Several people from different departments turned up yesterday to commemorate the World Aids Day.
This year’s theme was “Know your status”, and it was reinforced by the activities and speakers who encouraged people to get tested for HIV so that they can get early intervention if found to be positive.
In Garissa, health officials decried the low number of HIV positive patients who go for ARVs. Deputy Director in charge of Preventative and Promotive Health Service, Ibrahim Gedi, said 53 per cent of people living with HIV were yet to appear for medical support.
Omari Mwanjama, the Northern Kenya Regional HIV Coordinator, urged mothers in Garissa who are HIV positive to attend antenatal care clinics and deliver their babies in health facilities to ensure accessibility to skilled delivery.
In Nyanza, legislators called for behaviour change to reduce cases of HIV in counties that are burdened by the virus. They also warned against use of sexually explicit language in public gatherings, saying such encourages sexual carelessness.
Homa Bay Senator Moses Kajwang' urged leaders to avoid utterances with sexual undertones.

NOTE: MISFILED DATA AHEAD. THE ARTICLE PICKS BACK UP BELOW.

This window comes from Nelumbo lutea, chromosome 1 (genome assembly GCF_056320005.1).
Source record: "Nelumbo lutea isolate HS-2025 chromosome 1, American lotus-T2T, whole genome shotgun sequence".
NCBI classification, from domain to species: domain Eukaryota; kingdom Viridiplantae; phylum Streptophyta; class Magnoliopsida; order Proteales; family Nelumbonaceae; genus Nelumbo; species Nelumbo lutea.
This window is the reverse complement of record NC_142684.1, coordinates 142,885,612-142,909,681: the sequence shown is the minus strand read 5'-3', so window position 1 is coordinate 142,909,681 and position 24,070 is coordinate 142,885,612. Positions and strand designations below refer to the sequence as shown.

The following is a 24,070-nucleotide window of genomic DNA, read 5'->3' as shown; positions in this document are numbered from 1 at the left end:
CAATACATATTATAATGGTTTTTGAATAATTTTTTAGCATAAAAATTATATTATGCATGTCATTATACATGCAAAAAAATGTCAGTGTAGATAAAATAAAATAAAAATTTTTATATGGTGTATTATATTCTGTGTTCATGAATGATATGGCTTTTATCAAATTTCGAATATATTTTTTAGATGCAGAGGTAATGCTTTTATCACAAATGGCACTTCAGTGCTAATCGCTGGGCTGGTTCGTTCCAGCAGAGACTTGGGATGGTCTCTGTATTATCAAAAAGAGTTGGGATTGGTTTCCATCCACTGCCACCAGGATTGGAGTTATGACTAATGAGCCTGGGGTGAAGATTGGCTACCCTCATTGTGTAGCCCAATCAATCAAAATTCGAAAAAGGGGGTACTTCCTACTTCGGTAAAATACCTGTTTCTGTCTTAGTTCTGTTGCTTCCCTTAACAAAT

"As leaders we also share the blame for not being on the forefront in fighting reckless sex. Some of our slogans contribute directly to the bad sexual behaviour among our people," said Kajwang'.
Kisumu Senator Fred Outa blamed NGOs in Nyanza for capitalising on the HIV burden in Nyanza counties to make money from donors.
Outa said NGOs must now concentrate on mother-to-child transmission and save young babies from contracting the disease during birth.
Siaya Governor Cornel Rasanga called for a ban on night vigils at funerals and village discos to help in the fight against the spread of HIV/AIDS.
Rasanga said he has written an official letter to the county commissioner for the ban to take effect immediately.
"We have the highest prevalence rate in the country, which is very unfortunate. We are afraid we are the focus but we have also taken steps to revert the high statistics," he said.